I like to wear silk liner gloves under relatively thin work gloves, and I keep mittens in my pockets to warm up my hands when I don’t need the dexterity of gloves. I wear a neck gaiter – just a wide, stretchy loop of fabric that goes around my neck, like a compact scarf – which I can pull up over my mouth and nose when the cold or wind are too much. I tend to wear one relatively lightweight hat and use my hoods for extra warmth. With 24-hour sunlight and a highly reflective snow surface, eye protection is very, very important; I have a pair of glacier glasses with adaptive polarized lenses that do a really excellent job toning down the brightness, and I also plan to always carry my USAP-issued tinted goggles that can cover more of the area around my eyes if it is too cold or windy.
Having the right clothing is vital to staying warm, but just wearing the gear is not enough. It’s really important to dress in layers and to proactively add and remove layers as needed. Just as getting too cold is a problem, getting too warm and sweaty makes your clothing damp, cooling things down quickly if you stop moving or if the temperature drops. It takes some practice to figure out which layers work best for you and for the weather conditions, and adjustments have to be made throughout the day as weather changes. Rather than adding more clothing to get warmer, sometimes it’s more important to start moving, or to eat or drink something calorie-dense; your body can’t produce enough heat without calories for energy, and typically it’s important to eat many more calories than normal to keep your body warm in a cold environment (i.e. we eat a LOT of chocolate). When needed, we also use external heat sources; in particular, we sometimes use instant hand and toe warmers in our gloves and boots, and will fill our thermoses and Nalgene water bottles with boiling water for hot drinks and for hot water bottles that act as a temporary heat source.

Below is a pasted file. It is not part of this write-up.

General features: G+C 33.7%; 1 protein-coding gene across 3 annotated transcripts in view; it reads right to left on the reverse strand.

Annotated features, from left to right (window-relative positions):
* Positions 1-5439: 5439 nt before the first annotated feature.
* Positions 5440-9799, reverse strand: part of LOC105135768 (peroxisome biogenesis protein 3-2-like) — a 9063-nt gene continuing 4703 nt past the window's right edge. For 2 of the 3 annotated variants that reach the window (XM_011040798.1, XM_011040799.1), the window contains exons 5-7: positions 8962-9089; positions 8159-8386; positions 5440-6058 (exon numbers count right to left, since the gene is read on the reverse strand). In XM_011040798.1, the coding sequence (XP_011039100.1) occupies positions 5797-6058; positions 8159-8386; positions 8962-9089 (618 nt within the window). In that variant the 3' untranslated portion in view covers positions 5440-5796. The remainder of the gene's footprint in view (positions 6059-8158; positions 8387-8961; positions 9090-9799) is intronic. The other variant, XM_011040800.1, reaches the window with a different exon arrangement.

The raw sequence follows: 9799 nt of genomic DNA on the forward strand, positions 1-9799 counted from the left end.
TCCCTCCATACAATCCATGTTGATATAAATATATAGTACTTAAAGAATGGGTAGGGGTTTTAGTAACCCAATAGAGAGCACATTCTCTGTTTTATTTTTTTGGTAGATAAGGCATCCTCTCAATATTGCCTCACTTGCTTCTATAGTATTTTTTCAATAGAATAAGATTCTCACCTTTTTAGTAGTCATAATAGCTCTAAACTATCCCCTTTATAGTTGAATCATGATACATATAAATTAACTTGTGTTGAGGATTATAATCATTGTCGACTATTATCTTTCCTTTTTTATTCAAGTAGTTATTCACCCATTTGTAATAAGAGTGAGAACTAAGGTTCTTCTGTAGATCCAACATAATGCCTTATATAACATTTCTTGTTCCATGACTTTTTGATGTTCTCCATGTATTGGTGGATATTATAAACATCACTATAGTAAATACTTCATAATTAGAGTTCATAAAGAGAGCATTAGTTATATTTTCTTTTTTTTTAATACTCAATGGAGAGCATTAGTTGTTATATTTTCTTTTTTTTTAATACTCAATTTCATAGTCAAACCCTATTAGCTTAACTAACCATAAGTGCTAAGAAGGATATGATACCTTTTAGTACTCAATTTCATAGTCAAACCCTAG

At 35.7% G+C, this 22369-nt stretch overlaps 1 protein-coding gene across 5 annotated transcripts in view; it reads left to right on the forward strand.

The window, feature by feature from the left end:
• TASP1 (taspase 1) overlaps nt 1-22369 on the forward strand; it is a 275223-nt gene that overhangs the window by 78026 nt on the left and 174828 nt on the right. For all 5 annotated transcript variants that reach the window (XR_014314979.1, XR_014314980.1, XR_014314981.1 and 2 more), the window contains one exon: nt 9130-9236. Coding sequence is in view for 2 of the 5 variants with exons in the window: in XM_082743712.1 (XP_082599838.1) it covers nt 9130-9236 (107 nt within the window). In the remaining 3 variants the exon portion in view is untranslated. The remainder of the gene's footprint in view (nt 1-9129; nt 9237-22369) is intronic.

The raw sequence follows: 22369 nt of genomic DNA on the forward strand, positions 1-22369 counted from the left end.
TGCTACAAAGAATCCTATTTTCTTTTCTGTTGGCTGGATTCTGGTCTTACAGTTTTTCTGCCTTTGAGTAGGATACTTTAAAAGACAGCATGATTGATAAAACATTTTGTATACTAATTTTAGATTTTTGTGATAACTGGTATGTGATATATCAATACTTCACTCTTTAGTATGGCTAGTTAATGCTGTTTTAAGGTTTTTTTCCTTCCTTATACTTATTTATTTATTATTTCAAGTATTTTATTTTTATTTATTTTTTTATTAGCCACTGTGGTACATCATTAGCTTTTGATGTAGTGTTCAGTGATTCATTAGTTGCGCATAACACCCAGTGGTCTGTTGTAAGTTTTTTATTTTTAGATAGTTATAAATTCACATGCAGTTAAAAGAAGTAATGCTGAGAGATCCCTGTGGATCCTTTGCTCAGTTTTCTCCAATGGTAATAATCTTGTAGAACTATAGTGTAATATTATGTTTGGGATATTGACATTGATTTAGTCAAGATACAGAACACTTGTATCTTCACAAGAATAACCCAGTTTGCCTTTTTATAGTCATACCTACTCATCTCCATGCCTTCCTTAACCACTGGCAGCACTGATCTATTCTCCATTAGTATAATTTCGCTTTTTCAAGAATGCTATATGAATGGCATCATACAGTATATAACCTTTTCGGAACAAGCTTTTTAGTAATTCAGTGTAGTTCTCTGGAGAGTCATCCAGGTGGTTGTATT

USAP also provides our camping equipment. We have several types of tents, which I hope to talk about in later posts. One of the most important aspects of staying warm at night is having insulation between the ground and your sleeping bag. Sleeping bags keep you warm primarily through the insulating effects of air trapped by the down or synthetic insulation. Underneath your body, the air is squished out of the sleeping bag, so that’s often where the most heat is lost. USAP provides both a foam sleeping mat and an inflatable sleeping mat, which are stacked on top of each other under the sleeping bag. The sleeping bags themselves are large and warm, and we typically use a fleece or synthetic sleeping bag liner or two to fill in some of the space inside the sleeping bag, or an extra bag over the top to make the whole system warmer. Depending on the temperature and the warmth of the sleeping bag and the temperature of the night, I might sleep in just my base layers, or I may add layers as necessary. I also often wear booties with down insulation in the tent and in in my sleeping bag to keep my feet warm (hot water bottles help with this, too!). We use “mummy bags,” which are sleeping bags that are narrower near the feet to keep them warmer, and have a hood that can be cinched in on cold nights so only your nose sticks out.
The result of all this is that, although it’s common to get cold from time to time throughout the day, there’s usually no excuse for staying cold. You add layers, use external heat sources, eat something, and start moving. It’s a lot of effort and requires a lot of practice and management, but we’re typically relatively warm and comfortable in the field.
Happy Thanksgiving to all of you back in the US!